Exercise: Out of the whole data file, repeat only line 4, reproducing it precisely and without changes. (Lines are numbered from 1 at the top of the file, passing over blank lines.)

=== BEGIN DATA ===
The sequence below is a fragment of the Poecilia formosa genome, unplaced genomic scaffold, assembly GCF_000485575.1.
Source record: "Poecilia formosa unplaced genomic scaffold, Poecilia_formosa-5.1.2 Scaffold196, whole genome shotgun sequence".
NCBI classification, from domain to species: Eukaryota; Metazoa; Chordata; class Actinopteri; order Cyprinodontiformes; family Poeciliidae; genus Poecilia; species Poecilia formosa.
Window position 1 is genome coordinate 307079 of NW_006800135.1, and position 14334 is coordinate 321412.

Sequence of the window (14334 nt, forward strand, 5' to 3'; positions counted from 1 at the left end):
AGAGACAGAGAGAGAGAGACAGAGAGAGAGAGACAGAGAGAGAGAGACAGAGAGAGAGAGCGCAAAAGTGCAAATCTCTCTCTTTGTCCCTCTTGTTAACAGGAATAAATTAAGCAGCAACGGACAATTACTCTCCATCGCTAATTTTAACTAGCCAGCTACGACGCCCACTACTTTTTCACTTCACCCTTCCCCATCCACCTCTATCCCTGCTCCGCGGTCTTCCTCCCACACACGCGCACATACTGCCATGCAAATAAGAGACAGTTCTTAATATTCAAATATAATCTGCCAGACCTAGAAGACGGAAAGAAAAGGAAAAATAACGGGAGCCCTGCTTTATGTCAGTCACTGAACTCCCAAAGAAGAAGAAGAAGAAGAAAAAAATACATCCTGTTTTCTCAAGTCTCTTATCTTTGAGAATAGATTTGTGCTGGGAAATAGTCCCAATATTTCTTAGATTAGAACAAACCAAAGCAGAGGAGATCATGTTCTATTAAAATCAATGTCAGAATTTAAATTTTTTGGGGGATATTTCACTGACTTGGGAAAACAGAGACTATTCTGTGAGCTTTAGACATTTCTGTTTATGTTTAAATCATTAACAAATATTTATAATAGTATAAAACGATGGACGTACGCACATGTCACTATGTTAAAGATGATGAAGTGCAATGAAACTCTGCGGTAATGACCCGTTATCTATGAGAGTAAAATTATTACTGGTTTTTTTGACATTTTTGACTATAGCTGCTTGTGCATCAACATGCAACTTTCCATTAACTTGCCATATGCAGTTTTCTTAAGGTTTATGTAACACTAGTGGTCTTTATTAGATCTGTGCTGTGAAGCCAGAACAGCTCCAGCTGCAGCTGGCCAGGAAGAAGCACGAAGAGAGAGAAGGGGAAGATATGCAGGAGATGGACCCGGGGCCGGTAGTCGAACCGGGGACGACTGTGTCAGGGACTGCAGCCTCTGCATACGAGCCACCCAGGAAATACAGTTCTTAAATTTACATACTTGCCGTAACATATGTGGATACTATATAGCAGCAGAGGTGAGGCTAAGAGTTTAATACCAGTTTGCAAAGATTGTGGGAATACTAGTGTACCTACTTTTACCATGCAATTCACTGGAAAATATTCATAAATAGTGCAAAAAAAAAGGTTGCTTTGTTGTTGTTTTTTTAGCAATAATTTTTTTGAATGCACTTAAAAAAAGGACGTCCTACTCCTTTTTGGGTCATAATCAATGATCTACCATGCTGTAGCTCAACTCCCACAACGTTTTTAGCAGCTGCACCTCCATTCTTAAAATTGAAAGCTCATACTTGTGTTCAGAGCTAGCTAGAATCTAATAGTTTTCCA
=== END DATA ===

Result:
Window position 1 is genome coordinate 307079 of NW_006800135.1, and position 14334 is coordinate 321412.